NE OF THE challenges of a small choir is having enough singers to pull off any kind of polyphony. Last year I came across a series of Advent motets by Deigo de las Muelas (1698-1743). He was a Spanish composer who served as the “maestro de capilla” for the cathedrals of Astorga and Santiago de Compostela. The original voicing for the 1st Sunday in Advent (“Erunt Signa in Sole”) is for SATB. However, last year this was not something we could have managed. Therefore, I studied the music (briefly, because I do everything with multiple children hanging from each of my limbs) and arranged it for SAT. If you have enough voices for SATB, the original can be found on cpdl.
I recorded each of the parts for my choir last year. Perhaps these tracks will be useful to some of you with smaller volunteer choirs this Advent:
Our YouTube channel has rehearsal videos for each individual voice. You can see where the text comes from by downloading the 1st Sunday of Advent and looking at the Gospel:
Et erunt signa in sole, et luna, et stellis,
et in terris pressura gentium
præ confusione sonitus maris, et fluctuum…
The sun and the moon and the stars will give portents,
and on earth the nations will be in distress,
bewildered by the roaring of the sea and of its waves…
Remember that 99% of the people attending Mass on Sunday have no idea what it “ought” to sound like. Music scholars might need their smelling salts and a fainting couch when they hear about this guerrilla tactic, but if you have to reduce an SATB piece to just SA, ST or SB, then do it. This will help you get started in singing some polyphony until your choir’s abilities progress. You can still pull off something pleasing to the Lord that is worlds better than a typical jingly jangly modern hymn. It is true that some pieces of music cannot be reduced because they simply lose too much beauty in the harmonic progression of the chords. This is a judgement call you will have to make.
If you just aren’t sure it will work, use your phone to record your choir singing the reduced version of whatever amazing polyphonic piece you want to try. Then let a friend, co-worker, family member, or Sharon from the soccer carpool take a listen. If they hear it and make a face like they just bit into a lemon, then fine—maybe it won’t work. But if they find it pleasant to listen to, then press on. Gloria in excelsis Deo!
Background For This Article
Anyone who has built a choir from the ground up knows that there are some things that simply cannot be circumvented no matter how badly you want to. For example, singing the full propers when your volunteer choir is just starting out is virtually impossible. So you rely on psalm tone propers and try to learn one or two full chants a month. You build from there, and every year you add to the repertoire until one day you find that your choir is not only capable of singing all of the propers for the year in full, they can even sight sing Gregorian chant. But this does not happen overnight. The process can take years. It is not for the faint of heart or the impatient soul! There are a myriad of obstacles along the way, not the least of which is sometimes…you. As music directors we are limited by our imperfections and our own gaps in knowledge. Sometimes, we are learning right alongside choir members—and that’s ok. Maybe you got thrown into the position by default because there was no one else who was remotely capable of leading a choir. I know there are a lot of music directors reading this right now who have minimal formal musical training, if any. Maybe “music director” is even too lofty a title for what you do (this is definitely true of me). You are out there, trying your best to build up something beautiful and sacred that will befit the Holy Sacrifice of the Mass. You might be in it virtually alone, but you desperately want to help draw souls to Christ. And it’s hard. I know because I am right there with you.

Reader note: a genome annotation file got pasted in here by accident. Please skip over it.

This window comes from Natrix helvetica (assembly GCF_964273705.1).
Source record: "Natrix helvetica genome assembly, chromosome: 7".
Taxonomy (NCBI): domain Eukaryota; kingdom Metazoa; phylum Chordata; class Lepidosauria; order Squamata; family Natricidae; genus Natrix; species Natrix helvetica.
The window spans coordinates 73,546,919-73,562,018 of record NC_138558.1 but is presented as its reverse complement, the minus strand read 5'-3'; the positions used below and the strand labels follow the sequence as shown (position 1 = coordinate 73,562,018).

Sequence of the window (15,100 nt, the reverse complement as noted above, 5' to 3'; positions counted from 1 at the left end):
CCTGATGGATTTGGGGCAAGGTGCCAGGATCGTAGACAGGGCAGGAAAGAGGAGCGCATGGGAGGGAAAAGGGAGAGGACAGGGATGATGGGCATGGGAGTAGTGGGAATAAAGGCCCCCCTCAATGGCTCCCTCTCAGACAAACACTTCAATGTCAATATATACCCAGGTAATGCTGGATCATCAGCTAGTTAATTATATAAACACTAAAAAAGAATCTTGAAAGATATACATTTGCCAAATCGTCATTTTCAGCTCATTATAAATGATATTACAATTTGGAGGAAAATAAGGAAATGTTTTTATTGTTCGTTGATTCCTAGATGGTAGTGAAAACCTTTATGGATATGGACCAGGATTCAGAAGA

We have seen many articles on this website of incredible scholarly insight. We have heard from the absolute best professionals in sacred music. We have benefited tremendously and soaked up every bit of knowledge offered. And now…you get to go slumming with me! Over the next few months, I will humbly offer some of the “guerrilla tactics” in sacred music that I have learned along the way. This is for all you church musicians who just got thrown into the pool even though you didn’t know how to swim. Sometimes, we are going to make the rules up as we go along. But this is always in order to glorify God as deeply as we know how. We are going to pull ourselves up by the bootstraps and make it happen!
We hope you enjoyed this guest article by Andrea Leal.